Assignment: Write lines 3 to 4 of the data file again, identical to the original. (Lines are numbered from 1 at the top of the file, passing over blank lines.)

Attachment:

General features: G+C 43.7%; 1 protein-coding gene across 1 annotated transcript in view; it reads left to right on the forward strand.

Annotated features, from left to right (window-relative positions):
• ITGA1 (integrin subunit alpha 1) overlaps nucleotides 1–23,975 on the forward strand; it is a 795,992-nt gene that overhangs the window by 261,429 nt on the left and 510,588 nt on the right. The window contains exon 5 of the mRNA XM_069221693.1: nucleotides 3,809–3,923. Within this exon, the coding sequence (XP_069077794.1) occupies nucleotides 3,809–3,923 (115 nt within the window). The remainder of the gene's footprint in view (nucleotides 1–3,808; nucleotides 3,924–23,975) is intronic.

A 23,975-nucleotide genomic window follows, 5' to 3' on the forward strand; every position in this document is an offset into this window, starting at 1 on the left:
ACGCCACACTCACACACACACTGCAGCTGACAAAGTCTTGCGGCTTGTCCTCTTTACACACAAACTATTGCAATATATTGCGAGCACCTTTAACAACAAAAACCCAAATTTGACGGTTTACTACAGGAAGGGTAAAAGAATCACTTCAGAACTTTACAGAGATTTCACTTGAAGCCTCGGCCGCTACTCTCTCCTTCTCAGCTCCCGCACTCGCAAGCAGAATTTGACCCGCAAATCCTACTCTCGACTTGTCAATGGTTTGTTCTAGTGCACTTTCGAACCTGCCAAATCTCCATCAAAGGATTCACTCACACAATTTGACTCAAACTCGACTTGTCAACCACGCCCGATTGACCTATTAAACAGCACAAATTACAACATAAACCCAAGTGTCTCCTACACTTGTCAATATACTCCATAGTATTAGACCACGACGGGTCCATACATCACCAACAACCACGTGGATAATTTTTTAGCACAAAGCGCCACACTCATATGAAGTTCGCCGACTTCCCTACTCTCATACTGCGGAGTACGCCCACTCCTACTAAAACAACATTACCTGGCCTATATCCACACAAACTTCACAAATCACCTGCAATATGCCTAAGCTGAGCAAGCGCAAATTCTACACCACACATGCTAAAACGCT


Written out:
• ITGA1 (integrin subunit alpha 1) overlaps nucleotides 1–23,975 on the forward strand; it is a 795,992-nt gene that overhangs the window by 261,429 nt on the left and 510,588 nt on the right. The window contains exon 5 of the mRNA XM_069221693.1: nucleotides 3,809–3,923. Within this exon, the coding sequence (XP_069077794.1) occupies nucleotides 3,809–3,923 (115 nt within the window). The remainder of the gene's footprint in view (nucleotides 1–3,808; nucleotides 3,924–23,975) is intronic.

A 23,975-nucleotide genomic window follows, 5' to 3' on the forward strand; every position in this document is an offset into this window, starting at 1 on the left: